Prince Edward Island — Physicians are reversing a trend set in 2015 by their colleagues in Nova Scotia and Ontario by encouraging patients to come in to get notes explaining their minor ailments to their employers.
It turns out, Island doctors simply want the opportunity to write something other than prescriptions. One Summerside physician, Emily Murphy, is going so far as to include her home address just in case HR departments have any followup questions.
“It gives me the chance to practise my handwriting,” Dr. Murphy said. “All day I scrawl these brief, sloppy prescriptions but it’s nice to write a real letter to someone. Just to reach out, you know?”
Dr. Murphy says she hasn’t received any letters or calls back from HR managers, but she hopes the trend of handwritten notes will catch on.
Currently, physicians on PEI charge up to $20 for sick notes to employers, a bill which, in most cases, is not reimbursed as part of companies’ health insurance plans. The provincial government also has no intention of covering doctor’s note fees, as they are not considered an essential service.
Our reporter approached a walk-in clinic patient, 29-year-old Ian Gallant of Summerside, who said that getting a sick note increased his wait time by about 10 minutes. “I’ve got a nasty cold,” he said, before blowing his nose. “But if I’m paying $20 for Blake — he’s the HR dude at Tims where I work — to understand why I opted to stay home rather than breathe my germs and drip snot into the coffee, then that’s worth it to me!”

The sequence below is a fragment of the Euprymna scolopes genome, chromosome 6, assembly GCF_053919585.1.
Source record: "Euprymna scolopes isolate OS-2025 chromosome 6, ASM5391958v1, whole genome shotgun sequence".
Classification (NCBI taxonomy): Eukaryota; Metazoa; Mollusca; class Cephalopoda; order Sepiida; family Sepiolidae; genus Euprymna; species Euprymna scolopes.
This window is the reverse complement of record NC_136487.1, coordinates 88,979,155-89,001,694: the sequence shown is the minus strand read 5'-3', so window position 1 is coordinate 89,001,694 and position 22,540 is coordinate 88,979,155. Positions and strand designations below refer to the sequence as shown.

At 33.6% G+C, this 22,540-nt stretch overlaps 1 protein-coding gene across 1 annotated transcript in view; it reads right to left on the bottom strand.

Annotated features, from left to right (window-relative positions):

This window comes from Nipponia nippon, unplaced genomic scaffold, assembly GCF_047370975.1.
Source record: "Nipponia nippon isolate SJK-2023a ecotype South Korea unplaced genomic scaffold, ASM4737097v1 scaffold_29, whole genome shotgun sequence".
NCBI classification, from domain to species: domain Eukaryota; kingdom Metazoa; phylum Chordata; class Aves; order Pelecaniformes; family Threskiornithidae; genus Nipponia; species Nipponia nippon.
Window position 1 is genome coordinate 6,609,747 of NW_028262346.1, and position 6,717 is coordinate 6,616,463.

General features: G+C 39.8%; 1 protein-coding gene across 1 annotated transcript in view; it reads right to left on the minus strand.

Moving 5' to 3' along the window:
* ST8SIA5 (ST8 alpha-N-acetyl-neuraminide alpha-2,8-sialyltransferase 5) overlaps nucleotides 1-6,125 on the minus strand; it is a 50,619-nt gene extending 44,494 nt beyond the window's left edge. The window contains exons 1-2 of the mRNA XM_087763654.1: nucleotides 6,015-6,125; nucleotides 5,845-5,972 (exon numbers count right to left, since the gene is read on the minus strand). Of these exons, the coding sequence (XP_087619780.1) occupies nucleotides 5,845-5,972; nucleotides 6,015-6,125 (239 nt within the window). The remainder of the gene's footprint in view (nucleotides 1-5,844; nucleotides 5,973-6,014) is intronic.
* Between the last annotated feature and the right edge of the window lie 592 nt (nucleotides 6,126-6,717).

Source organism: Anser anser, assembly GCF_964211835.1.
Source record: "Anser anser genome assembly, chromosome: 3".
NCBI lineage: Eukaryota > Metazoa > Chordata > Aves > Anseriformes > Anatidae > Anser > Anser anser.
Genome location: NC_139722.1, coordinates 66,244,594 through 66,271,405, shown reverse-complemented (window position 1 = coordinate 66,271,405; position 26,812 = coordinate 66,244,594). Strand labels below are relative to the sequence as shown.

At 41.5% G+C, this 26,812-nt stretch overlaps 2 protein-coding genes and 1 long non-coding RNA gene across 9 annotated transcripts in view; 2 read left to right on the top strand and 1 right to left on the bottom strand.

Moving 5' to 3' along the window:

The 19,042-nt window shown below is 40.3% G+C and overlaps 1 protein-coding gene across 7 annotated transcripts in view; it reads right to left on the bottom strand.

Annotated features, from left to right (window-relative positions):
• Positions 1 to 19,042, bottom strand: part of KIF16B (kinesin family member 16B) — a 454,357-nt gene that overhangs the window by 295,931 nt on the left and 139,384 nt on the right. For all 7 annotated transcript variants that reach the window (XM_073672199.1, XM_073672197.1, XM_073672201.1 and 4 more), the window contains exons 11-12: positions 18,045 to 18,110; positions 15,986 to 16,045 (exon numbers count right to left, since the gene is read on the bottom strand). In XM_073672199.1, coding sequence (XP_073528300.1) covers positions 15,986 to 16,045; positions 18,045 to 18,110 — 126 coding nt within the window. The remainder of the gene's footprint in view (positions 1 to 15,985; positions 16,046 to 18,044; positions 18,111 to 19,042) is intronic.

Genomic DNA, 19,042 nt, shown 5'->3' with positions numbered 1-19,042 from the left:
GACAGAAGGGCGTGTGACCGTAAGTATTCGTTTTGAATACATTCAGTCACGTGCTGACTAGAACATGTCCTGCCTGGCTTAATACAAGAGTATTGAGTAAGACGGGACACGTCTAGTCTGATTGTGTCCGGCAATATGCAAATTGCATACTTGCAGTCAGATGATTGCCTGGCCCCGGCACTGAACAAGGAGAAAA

Brittany Matheson of Health PEI said she hopes sick people aren’t going into clinics and possibly infecting people just to get these notes, but she realizes this could indeed be the case. “I think these people suffering various illnesses could avoid the fee and avoid infecting everyone else by simply pencilling in their sick days for weekends or vacation days,” she said. “It’s not that hard.”
We reached out to Tim Hortons HR manager Blake Anderson. “I do enjoy getting the handwritten notes from my employees’ physicians,” he said. “They really bring peace of mind that employees aren’t slacking off.
“However,” he paused, “don’t these needy docs know it’s a waste of my time and resources when they ask for a response? I don’t know about them, but my time is far too valuable for me to reply to every single piece of correspondence I get from doctors. I just hope they’re not offended when I don’t write or call back.”
Dr. Murphy said she’s not offended, but will continue to write personalized letters for any of her patients who don’t feel like going to work. “I’ve actually been taking a calligraphy class at night,” she reasoned. “I’m getting really good at it!”
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